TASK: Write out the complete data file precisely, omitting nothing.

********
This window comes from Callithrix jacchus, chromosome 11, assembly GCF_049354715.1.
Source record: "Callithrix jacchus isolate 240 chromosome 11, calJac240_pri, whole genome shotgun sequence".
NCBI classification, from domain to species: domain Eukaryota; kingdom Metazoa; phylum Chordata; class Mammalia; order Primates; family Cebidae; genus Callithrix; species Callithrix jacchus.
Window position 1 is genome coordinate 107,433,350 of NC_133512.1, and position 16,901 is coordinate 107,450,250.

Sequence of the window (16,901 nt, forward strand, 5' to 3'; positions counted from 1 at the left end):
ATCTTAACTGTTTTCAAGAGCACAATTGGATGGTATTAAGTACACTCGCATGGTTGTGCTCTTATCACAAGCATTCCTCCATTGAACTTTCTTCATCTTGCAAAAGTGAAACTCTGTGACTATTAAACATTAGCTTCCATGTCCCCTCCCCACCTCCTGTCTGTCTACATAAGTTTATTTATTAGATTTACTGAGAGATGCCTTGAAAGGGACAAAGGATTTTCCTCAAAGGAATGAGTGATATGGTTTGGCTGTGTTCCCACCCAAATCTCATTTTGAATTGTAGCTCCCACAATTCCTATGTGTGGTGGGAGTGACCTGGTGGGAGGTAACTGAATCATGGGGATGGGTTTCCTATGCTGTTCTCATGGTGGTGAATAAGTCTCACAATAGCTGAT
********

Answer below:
This window comes from Callithrix jacchus, chromosome 11, assembly GCF_049354715.1.
Source record: "Callithrix jacchus isolate 240 chromosome 11, calJac240_pri, whole genome shotgun sequence".
NCBI classification, from domain to species: domain Eukaryota; kingdom Metazoa; phylum Chordata; class Mammalia; order Primates; family Cebidae; genus Callithrix; species Callithrix jacchus.
Window position 1 is genome coordinate 107,433,350 of NC_133512.1, and position 16,901 is coordinate 107,450,250.

Sequence of the window (16,901 nt, forward strand, 5' to 3'; positions counted from 1 at the left end):
ATCTTAACTGTTTTCAAGAGCACAATTGGATGGTATTAAGTACACTCGCATGGTTGTGCTCTTATCACAAGCATTCCTCCATTGAACTTTCTTCATCTTGCAAAAGTGAAACTCTGTGACTATTAAACATTAGCTTCCATGTCCCCTCCCCACCTCCTGTCTGTCTACATAAGTTTATTTATTAGATTTACTGAGAGATGCCTTGAAAGGGACAAAGGATTTTCCTCAAAGGAATGAGTGATATGGTTTGGCTGTGTTCCCACCCAAATCTCATTTTGAATTGTAGCTCCCACAATTCCTATGTGTGGTGGGAGTGACCTGGTGGGAGGTAACTGAATCATGGGGATGGGTTTCCTATGCTGTTCTCATGGTGGTGAATAAGTCTCACAATAGCTGAT